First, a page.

When we think about launching our books, we dream of doing readings (among other things like catching sight of our books in airports, and, of course, getting on bestseller lists), but in this day and age why are readings still so important to us?
By Katrin Schumann
For a new author, are readings really all they're cracked up to be?
Katrin Schumann explores what it's really like for authors in the months before launching a new book into the marketplace.
A book launch is a prolonged, and frankly rather strange, experience. You've already been working for what seems like ages (and sometimes is ages) on a manuscript. Eons pass as you prepare that manuscript for the reality of a commercial marketplace: editing, cover design, interior design, more editing, acknowledgements, nightmares about who you've forgotten to acknowledge, and diving into promotional activities. Your book--it's themes, characters, the whole point of it--seems far away now. It's become a product, one ...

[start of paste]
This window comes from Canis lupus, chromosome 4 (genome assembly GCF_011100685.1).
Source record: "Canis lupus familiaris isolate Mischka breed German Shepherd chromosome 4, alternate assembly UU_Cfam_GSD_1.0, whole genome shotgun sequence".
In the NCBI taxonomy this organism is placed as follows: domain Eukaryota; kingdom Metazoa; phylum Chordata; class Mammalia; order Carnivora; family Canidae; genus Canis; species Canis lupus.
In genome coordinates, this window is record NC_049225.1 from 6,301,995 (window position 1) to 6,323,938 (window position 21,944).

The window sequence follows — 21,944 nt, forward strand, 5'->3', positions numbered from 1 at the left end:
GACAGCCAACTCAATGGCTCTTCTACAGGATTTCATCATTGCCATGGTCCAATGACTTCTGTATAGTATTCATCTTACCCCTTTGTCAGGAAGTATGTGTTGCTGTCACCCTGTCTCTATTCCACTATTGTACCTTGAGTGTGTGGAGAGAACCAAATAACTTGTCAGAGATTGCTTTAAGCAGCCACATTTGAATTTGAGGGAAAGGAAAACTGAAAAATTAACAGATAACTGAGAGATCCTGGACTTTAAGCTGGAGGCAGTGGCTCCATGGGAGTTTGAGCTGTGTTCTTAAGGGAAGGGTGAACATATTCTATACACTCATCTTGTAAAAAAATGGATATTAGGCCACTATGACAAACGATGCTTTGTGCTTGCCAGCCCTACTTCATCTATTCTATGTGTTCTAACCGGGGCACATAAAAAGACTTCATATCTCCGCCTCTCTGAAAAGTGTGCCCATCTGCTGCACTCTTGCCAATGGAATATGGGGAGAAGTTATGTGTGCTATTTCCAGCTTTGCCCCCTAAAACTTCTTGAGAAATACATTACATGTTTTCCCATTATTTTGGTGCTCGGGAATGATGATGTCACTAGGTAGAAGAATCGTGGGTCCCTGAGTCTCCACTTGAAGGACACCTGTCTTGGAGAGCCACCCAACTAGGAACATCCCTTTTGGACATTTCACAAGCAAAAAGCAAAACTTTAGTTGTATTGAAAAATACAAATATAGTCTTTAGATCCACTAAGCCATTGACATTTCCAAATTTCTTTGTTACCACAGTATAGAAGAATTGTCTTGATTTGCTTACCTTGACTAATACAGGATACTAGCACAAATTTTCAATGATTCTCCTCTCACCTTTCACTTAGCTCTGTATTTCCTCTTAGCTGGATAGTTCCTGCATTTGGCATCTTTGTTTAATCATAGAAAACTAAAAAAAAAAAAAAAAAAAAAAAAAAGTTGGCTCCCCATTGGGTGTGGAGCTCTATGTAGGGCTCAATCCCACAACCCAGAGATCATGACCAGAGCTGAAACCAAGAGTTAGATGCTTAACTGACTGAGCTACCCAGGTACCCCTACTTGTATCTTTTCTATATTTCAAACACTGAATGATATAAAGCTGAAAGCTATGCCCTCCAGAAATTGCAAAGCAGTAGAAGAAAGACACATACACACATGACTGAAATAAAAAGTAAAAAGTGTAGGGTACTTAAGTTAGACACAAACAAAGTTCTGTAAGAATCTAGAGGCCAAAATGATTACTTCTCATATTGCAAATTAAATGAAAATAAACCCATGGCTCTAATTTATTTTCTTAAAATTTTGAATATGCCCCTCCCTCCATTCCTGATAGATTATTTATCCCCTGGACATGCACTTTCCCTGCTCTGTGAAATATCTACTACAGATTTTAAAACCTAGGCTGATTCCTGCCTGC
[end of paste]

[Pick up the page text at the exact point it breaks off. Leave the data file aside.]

Authors bristle at having to fit their books into neat boxes according to genre—yet the industry and readers continue to demand that we do so. Katrin Schumann explores why, and how best to find your genre.
Personally, I've found it quite challenging to figure out the genre of my novels. It seems overly simplistic to categorize my own work according to genres, and differentiating between them can be hard
Katrin Schumann asks, what happens when, after a long time writing and editing, you once again find yourself at the beginning of an entirely new project?
Some of you have been writing for a long time, and you likely have a manuscript or two going already. You may be astonished by how long it's taking to get your writing to where you want it to be—and perhaps you're learning about the utterly transformative power of deep editing.
by Katrin Schumann
I'm working on a major revision of a novel I wrote some years ago and put away in a drawer. I loved and still love the story, but I think it needs a more compelling central question. Right now, I'd call it a "family saga," and while there's nothing inherently wrong with that, I'd like to create a through-line in the story that makes it more compelling. I want readers to be thinking, Oh my god, what happens next?